• SELECT Select data to be added to user profiles, including Maps, Counts, and other complex data types.
  • FROM The stream to select from.
  • INTO This is USER for all user profiles. (Technically you could create other types, such as "account".)
  • WHERE Filters out entire records to not be included/analyzed such as Bots, Employees, Test data.
  • BY What field are we going to identify this entity by.
  • ALIAS When a selection query has an alias, that is the profile-fragment(table) name to use.

Use the following reference for a full syntactical guide when writing your own LQL:


# required from, the stream to operate on for this query
FROM = "FROM" Identifier

# Required Identified By field, name of column "AS" from Column
BY = "BY" Identifier ["OR" Identifier]

# Required Alias for giving a query a unique identifier
ALIAS = "ALIAS" Identifier

# Optional Where Filter, same as SQL where
WHERE = "WHERE" LogicalExpression


COLUMN     = Expression ["AS" Identifier]
     ["IF" LogicalExpression] ["SHORTDESC" String]
     ["LONGDESC" String] ["KIND" Kind] ["MERGEOP" MergeOp]

LogicalExpression = NOT
           | Comparison
           | EXISTS
           | IN
           | CONTAINS
           | LIKE
           | Function
           | Expression
           | "(" LogicalExpression ")"
           | LogicalExpression OR LogicalExpression
           | LogicalExpression AND LogicalExpression

Expression =
    | Function
    | Literal

Function = Identifier "(" Expression [, Expression] ")"

NOT            = "NOT" LogicalExpression
Comparison     = Identifier ComparisonOp Literal
ComparisonOp   = ">" | ">=" | "<" | "<=" | "==" | "!="
EXISTS         = "EXISTS" Identifier
IN             = Identifier "IN" (Literal, Literal, ...)
CONTAINS       = Identifier "CONTAINS" Literal
LIKE           = Identifier "LIKE" String # uses * for wildcards

Literal = String | Int | Float | Bool | Timestamp

Identifier = [a-zA-Z][a-zA-Z0-9_]+ | "`" + String + "`"

Kind = "int" | "number" | "string" | "date" | "[]string" |
    "ts[]string" | "map[string]int" | "map[string]number" | "map[string]string*

# MergeOp's are very seldom used and have to be used on the right Kind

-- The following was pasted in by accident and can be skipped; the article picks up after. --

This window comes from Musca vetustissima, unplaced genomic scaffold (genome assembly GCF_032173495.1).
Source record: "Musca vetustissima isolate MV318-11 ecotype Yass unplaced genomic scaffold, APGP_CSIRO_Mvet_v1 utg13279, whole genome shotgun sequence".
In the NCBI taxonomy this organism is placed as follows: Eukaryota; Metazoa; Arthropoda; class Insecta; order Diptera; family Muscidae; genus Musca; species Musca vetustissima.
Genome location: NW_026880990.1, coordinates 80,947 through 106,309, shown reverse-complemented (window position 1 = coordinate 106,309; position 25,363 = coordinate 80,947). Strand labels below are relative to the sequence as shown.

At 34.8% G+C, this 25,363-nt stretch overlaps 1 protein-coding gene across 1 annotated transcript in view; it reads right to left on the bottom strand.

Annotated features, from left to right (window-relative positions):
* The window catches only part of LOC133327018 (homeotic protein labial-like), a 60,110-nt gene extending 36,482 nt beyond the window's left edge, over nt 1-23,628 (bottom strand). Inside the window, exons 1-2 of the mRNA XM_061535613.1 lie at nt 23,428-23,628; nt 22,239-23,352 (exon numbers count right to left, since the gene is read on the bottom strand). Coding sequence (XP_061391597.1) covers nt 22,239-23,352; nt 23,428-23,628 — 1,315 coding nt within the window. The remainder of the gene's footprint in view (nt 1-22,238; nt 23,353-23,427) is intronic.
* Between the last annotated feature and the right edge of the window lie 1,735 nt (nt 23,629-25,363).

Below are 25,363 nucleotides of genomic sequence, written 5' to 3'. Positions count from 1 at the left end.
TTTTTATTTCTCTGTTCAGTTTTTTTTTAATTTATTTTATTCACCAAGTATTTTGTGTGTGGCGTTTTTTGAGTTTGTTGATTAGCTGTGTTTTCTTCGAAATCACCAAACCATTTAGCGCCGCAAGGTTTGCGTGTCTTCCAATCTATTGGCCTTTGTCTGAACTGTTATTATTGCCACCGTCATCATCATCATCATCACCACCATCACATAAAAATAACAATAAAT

#  ie string can use Latest, Oldest (but not min, max)
MergeOp =  "max" | "min" | "latest" | "oldest" | "mapmax"


LQL has many built-in functions for transformation and logic evaluation that can be applied to raw fields in LQL.

Aggregate Functions

There are a variety of expressions for building document type structures (maps, lists, sets). These are functional expressions but can only be used in Columns.

  • cap Limit the items stored in a field by count or by date. cap(field, int) cap(field, "number_of_days") (e.g. cap(field, "30d")). Returns an array containing the values within the capped count or length of time.
  • count Count of this key. For instance, count occurrences of sessions that have started (ie, visited website).
  • set Create a unique list/array of each value we have seen from this field.
  • min,max Minimum or Maximum value (for numerics).
  • sum Sum values (keep track of total video play time, etc).

Logical Functions

These functions are used for local evaluation, and return boolean values (true/false).

  • all checks for existence of n keys all(key1,key2,key3,...) returns boolean.
  • any accepts a list of values and returns True if any are the contents of a field any(fieldname, value1,value2,value3)
  • exists Check for field (aka key) existence.
    • exists(purchase_total) checks to see if purchase_total is defined for the current message
    • valuect(yymm()) AS visits_by_yymm IF exists(_sesstart) Only fires valuect(yymm()) if _sesstart exists
  • in Determines if a field value is in a set of values.
    • "t" AS is_student IF role_type IN ("student","other")
    • dailyContact AS dailyContact IF dailyContact IN ("student","other")
  • eq Equal to eq(domain,"google.com")